Primitive Accumulation of Capital

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The core question is how did it happen that a small percentage of the population obtained possession of the necessary resources to start businesses which employ people and gain profit; and analyzing how it happened that the vast majority of the population, came to be in the condition of having no sources of self-sustainment and having therefore to survive by selling their labor for a living wage.

James Steuart and other classical political economists, argued instead for a crucial role for the state in the origin of capitalism, holding that violence under the supervision of the state was needed in order for the original accumulation to occur.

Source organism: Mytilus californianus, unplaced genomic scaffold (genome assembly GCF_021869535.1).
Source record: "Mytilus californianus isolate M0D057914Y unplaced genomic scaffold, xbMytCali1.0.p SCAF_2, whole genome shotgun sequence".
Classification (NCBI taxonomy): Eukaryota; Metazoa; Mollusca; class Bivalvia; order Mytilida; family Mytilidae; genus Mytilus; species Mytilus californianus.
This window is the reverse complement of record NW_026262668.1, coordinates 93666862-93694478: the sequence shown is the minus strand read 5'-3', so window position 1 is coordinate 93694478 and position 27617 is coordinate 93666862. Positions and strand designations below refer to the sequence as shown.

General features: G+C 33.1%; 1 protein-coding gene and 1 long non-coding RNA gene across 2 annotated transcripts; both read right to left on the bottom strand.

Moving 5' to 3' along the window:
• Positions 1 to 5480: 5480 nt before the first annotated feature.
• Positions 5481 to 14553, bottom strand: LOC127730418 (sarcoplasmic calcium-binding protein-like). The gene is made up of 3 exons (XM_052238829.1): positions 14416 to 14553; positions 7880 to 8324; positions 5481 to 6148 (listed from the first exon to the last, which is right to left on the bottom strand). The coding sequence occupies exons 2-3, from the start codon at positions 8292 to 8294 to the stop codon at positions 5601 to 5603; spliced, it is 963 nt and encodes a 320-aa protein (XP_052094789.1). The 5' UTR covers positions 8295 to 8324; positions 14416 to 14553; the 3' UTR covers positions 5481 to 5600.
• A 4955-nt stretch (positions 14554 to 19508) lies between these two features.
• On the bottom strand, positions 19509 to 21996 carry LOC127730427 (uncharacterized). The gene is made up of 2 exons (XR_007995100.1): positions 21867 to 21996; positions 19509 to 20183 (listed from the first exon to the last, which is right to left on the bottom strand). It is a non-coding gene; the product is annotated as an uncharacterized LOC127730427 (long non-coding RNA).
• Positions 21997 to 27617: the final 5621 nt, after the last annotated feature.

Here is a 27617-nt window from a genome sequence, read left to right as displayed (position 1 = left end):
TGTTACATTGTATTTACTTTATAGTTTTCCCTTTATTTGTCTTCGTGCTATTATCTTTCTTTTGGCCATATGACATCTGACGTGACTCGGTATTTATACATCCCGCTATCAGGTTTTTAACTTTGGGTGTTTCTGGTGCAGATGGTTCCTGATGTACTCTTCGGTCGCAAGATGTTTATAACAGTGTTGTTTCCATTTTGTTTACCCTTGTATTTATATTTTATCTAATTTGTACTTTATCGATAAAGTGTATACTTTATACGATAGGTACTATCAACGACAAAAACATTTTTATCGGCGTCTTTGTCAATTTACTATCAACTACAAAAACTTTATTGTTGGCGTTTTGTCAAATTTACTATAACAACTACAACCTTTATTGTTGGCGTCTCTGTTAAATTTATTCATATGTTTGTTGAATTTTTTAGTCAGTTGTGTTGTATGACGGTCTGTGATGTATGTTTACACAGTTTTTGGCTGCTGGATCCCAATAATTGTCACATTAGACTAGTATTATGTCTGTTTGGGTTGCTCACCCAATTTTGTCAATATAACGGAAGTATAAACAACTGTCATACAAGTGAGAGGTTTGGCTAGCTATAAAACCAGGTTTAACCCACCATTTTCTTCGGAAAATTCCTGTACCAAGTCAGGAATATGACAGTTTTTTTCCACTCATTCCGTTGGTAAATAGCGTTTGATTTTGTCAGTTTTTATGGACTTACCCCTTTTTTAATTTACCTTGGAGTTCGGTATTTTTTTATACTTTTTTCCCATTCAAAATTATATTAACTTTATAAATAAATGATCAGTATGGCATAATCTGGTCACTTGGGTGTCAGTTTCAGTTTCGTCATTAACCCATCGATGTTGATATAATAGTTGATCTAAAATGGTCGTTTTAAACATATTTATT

David Harvey summarized Karl Marx description of it: primitive accumulation "entailed taking land, say, enclosing it, and expelling a resident population to create a landless proletariat, and then releasing the land into the privatized mainstream of capital accumulation".

Marx showed in Das Kapital how "money is changed into capital" and "how capital generates surplus-value" forming more capital. But in doing so, he had already assumed that there exists a mass of Capital available for investment, and there already exists exploitable labour power. He had shown how capitalist production could itself reproduce the conditions of its own existence on an ever broader scale. But, as he says, "the whole movement seems to turn into a vicious circle."